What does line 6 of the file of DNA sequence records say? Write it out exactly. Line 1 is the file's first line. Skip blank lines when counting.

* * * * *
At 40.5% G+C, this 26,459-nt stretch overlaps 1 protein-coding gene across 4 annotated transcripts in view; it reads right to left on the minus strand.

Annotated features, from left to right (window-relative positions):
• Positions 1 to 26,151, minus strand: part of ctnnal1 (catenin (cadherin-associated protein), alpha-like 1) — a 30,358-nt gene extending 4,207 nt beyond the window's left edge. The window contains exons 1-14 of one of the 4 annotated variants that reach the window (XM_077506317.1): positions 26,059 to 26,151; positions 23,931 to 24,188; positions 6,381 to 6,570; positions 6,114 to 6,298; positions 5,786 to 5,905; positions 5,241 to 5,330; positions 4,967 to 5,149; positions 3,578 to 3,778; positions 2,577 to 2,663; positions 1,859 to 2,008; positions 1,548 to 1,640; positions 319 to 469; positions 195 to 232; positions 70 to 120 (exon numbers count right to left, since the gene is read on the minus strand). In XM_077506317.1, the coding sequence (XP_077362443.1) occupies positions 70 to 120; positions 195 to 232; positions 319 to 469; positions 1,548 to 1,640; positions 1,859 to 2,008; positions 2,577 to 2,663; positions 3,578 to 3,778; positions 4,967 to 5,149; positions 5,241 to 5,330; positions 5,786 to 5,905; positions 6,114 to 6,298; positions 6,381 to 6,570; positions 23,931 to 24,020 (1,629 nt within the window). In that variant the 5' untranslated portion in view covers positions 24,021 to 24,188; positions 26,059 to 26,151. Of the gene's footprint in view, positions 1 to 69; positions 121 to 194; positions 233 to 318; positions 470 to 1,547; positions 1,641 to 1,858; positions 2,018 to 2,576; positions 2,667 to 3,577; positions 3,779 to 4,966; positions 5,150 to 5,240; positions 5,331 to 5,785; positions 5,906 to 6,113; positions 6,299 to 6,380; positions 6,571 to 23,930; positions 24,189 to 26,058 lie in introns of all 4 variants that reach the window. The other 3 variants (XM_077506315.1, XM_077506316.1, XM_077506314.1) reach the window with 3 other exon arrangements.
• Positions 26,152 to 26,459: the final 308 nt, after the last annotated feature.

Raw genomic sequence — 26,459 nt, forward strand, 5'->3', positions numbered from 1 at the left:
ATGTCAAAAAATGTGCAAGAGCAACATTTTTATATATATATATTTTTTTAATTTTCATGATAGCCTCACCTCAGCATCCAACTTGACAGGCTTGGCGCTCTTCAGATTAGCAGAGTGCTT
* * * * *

ATGTCAAAAAATGTGCAAGAGCAACATTTTTATATATATATATTTTTTTAATTTTCATGATAGCCTCACCTCAGCATCCAACTTGACAGGCTTGGCGCTCTTCAGATTAGCAGAGTGCTT